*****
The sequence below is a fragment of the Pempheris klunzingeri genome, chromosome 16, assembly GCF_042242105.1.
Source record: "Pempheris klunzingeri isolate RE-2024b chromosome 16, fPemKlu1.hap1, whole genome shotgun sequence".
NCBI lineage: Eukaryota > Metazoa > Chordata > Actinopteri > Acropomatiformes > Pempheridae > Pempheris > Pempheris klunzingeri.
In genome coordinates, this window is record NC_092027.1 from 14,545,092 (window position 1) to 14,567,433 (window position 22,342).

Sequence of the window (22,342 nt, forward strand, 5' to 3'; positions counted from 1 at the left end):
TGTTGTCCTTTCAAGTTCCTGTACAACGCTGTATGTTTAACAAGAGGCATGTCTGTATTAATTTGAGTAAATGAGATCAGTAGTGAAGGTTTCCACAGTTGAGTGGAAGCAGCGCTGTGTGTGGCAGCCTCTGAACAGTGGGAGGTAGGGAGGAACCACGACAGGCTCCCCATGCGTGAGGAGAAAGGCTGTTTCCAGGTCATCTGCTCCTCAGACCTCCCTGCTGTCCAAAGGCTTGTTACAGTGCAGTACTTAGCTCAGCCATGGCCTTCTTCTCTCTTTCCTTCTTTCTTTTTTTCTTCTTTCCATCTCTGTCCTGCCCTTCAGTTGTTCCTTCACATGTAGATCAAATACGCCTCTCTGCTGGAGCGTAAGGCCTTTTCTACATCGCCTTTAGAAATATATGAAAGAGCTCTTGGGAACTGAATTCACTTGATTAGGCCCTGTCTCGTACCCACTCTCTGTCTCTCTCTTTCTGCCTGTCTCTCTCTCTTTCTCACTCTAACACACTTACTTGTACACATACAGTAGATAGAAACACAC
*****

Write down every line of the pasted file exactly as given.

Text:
The sequence below is a fragment of the Pempheris klunzingeri genome, chromosome 16, assembly GCF_042242105.1.
Source record: "Pempheris klunzingeri isolate RE-2024b chromosome 16, fPemKlu1.hap1, whole genome shotgun sequence".
NCBI lineage: Eukaryota > Metazoa > Chordata > Actinopteri > Acropomatiformes > Pempheridae > Pempheris > Pempheris klunzingeri.
In genome coordinates, this window is record NC_092027.1 from 14,545,092 (window position 1) to 14,567,433 (window position 22,342).

Sequence of the window (22,342 nt, forward strand, 5' to 3'; positions counted from 1 at the left end):
TGTTGTCCTTTCAAGTTCCTGTACAACGCTGTATGTTTAACAAGAGGCATGTCTGTATTAATTTGAGTAAATGAGATCAGTAGTGAAGGTTTCCACAGTTGAGTGGAAGCAGCGCTGTGTGTGGCAGCCTCTGAACAGTGGGAGGTAGGGAGGAACCACGACAGGCTCCCCATGCGTGAGGAGAAAGGCTGTTTCCAGGTCATCTGCTCCTCAGACCTCCCTGCTGTCCAAAGGCTTGTTACAGTGCAGTACTTAGCTCAGCCATGGCCTTCTTCTCTCTTTCCTTCTTTCTTTTTTTCTTCTTTCCATCTCTGTCCTGCCCTTCAGTTGTTCCTTCACATGTAGATCAAATACGCCTCTCTGCTGGAGCGTAAGGCCTTTTCTACATCGCCTTTAGAAATATATGAAAGAGCTCTTGGGAACTGAATTCACTTGATTAGGCCCTGTCTCGTACCCACTCTCTGTCTCTCTCTTTCTGCCTGTCTCTCTCTCTTTCTCACTCTAACACACTTACTTGTACACATACAGTAGATAGAAACACAC